3. why does MATZAV-or anyone for that matter-give this person all the attention that he seeks & all the shtusim that he talks about?

    he reminds me of the reform group WOW in Israel, for every time they talk about them in the news-even when its against them-it raises their popularity & makes them more famous. why don’t all frum news media stop talking about him?

    PLEASE respond Matzav-& others-with an honest answer, many people are wondering the same thing as me.

  4. Avi Weiss ; let all factions of Jews see him for what he really is, a most miserable person……stop the reporting on him, let’s stop reporting about him; give him no fame at all; he’s a non entity..

  5. It would appear that the Rabbi Weiss’s letter is a different attack on the exact jurisprudence of a central rabbinic authority and perhaps he has his time.

    I would not discount his own directions though I clearly do not think his views on open orthodoxy are befitting a Torah society.

    Truly he has some distinctions of being an orthodox rabbi, but I do think his orthodoxy is more like a chain mail suit whereas true orthodoxy is a plate metal defense.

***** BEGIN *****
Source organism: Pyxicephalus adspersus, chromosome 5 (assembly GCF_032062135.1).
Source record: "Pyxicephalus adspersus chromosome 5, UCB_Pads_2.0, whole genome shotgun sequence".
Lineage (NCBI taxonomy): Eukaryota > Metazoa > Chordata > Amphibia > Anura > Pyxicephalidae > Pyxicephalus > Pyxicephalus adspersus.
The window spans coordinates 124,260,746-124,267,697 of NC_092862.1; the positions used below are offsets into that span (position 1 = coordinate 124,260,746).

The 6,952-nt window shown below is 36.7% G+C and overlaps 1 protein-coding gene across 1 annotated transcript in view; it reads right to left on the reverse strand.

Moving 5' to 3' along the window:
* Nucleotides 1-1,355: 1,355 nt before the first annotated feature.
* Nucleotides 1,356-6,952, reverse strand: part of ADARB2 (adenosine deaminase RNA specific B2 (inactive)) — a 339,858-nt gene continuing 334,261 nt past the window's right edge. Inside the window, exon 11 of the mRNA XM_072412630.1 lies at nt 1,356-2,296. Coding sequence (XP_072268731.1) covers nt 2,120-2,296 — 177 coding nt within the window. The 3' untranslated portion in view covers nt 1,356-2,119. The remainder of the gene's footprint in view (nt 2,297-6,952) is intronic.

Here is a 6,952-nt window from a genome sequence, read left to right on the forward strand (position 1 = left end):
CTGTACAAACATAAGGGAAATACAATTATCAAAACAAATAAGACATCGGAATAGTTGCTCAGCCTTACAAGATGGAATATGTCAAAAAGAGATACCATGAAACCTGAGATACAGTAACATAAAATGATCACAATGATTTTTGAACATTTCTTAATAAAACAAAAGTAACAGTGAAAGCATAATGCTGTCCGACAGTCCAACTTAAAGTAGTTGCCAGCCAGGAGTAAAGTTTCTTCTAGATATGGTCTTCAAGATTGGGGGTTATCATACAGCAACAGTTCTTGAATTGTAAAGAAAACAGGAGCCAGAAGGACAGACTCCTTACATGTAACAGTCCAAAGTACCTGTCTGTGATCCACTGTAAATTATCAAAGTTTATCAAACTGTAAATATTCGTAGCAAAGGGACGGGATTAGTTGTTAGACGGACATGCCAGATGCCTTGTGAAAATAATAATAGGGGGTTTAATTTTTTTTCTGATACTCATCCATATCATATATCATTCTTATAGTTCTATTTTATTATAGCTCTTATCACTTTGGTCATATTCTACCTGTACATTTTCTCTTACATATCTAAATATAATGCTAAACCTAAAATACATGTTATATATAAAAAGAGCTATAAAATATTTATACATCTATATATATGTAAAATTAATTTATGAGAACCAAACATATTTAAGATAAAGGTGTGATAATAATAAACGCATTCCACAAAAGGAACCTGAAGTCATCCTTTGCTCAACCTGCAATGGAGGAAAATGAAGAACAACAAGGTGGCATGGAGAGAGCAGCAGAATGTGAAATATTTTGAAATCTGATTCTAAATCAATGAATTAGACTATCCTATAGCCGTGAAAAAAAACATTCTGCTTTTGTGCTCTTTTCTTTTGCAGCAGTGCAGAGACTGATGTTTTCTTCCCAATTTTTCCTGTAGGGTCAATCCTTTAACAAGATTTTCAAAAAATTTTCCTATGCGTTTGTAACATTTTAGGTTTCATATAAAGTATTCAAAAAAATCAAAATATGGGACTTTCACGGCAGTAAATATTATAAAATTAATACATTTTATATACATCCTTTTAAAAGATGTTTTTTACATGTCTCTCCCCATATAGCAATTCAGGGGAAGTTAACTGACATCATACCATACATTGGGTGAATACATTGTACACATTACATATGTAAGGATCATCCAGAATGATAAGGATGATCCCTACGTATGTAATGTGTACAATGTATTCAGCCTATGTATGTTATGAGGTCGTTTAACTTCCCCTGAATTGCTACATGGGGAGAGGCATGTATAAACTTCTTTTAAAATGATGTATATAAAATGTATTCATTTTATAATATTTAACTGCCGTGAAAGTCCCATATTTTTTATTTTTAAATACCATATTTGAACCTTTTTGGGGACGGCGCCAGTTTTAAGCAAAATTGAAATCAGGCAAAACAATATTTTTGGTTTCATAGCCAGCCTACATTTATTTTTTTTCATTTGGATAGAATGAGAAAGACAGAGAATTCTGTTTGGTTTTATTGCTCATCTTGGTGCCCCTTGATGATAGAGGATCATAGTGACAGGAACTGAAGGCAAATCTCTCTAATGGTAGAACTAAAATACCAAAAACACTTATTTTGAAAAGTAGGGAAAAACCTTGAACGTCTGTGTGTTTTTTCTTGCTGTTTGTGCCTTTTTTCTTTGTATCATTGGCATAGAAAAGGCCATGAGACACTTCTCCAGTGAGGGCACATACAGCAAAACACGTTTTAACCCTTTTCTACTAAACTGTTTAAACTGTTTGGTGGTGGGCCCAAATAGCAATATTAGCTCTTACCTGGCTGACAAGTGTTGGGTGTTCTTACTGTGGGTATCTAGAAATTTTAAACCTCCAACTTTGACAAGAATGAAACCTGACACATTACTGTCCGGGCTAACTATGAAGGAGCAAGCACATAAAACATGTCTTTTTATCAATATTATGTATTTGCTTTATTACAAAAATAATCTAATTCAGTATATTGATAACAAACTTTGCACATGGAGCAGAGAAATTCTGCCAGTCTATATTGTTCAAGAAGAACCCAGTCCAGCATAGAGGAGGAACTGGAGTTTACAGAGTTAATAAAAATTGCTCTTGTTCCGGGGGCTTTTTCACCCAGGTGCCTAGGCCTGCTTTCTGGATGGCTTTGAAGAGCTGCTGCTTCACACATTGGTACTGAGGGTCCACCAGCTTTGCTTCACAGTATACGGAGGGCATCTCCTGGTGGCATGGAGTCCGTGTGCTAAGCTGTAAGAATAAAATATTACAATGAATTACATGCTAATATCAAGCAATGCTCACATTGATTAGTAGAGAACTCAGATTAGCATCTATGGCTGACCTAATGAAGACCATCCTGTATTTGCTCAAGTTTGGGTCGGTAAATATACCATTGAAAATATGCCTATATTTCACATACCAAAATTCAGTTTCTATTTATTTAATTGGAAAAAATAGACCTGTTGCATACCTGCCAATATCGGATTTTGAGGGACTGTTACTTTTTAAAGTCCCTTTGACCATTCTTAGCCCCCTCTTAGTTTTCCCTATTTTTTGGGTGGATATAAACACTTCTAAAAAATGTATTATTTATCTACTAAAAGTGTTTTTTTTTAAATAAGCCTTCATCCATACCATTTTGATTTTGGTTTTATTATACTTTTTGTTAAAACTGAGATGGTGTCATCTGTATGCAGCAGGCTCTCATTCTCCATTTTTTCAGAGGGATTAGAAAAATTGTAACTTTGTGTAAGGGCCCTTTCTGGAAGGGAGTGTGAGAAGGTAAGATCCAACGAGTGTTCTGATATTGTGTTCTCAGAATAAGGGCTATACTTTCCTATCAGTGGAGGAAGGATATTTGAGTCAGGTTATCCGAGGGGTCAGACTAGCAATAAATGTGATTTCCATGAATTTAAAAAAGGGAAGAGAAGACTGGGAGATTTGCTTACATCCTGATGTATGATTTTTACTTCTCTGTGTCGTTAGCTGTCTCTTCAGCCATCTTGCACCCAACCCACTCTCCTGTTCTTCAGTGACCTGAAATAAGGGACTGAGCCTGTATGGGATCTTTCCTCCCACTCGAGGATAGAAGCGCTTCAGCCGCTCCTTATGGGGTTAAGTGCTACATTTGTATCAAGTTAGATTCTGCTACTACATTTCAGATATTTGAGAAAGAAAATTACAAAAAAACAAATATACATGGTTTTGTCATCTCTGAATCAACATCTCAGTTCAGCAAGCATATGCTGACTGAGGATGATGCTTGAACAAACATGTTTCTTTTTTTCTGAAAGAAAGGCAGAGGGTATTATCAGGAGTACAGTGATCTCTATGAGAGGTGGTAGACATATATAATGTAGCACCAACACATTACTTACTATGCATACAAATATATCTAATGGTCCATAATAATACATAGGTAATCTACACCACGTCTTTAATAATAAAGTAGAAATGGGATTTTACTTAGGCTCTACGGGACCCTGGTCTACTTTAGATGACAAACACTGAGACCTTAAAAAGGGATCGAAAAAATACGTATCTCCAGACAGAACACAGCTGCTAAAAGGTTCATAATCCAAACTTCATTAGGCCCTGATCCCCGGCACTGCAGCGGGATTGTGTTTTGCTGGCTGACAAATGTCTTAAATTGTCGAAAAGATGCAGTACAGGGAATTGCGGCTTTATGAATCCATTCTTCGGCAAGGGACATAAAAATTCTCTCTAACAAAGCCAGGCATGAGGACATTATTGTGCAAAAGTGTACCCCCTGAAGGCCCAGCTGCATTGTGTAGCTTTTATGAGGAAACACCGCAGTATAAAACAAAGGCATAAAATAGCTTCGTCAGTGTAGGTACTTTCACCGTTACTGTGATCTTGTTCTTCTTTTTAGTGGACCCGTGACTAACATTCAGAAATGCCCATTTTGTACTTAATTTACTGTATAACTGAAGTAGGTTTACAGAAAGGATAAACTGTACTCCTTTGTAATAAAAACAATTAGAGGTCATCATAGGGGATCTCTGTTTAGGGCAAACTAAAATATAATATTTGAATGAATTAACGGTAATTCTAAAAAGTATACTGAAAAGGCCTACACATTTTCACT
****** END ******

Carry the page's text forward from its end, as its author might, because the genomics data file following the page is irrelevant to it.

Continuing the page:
Ultimately, Rabbi Weiss is not a nostalgic player for Israel’s direction today, but there are indeed some many people who do not always accept central rabbinic authority that has carte blanch over all religious matters.

    there is no place for questioning our faith out of pity or unreasonable demand. Ultimately, we grow through innocent inquiry and discussion.

  6. Kol hakavod to Ms. Sylvetsky. For those who are skimming this, I just want to point out that the first link is to R. Weiss’s NYT column, the second Ms. Sylvetsky’s first aricle on Arutz-Sheva.

  7. According to my small understanding of Hilchot Shmirat HaLashon, if a Jew says negative things about other Jews, and Gentiles are listening, then that Lashon HaRa is also Chillul HaShem.

    According to my small understanding, the article that Avi Weiss wrote in The New York Times is an example of this principle.

  8. #8, Anonymous @11:32 am: You wrote many words but most of it had no relevance and there is nothing to discuss. Mr. Weiss has forfeited his right to be called an Orthodox Rabbi. There is no such thing as ‘open’ orthodoxy. Orthodoxy cannot be ‘open’ – an oxymoron. He seems to have given himself the ‘right’ to change the most basic laws of Torah, which even pertain to the other nations, such as gay marriage. He can do and make up this new addition to religion, but has an obligation to refer to himself and his new denomination as ‘Reformed’; it definitely is not ‘Orthodox’. There are many uninformed Jews who will be fooled & think it’s part of our traditions, mesorah and according to Torah law. Therein, lies the great danger, and, of course, the dangers pertaining to marriages, divorces and conversions. This is a serious matter.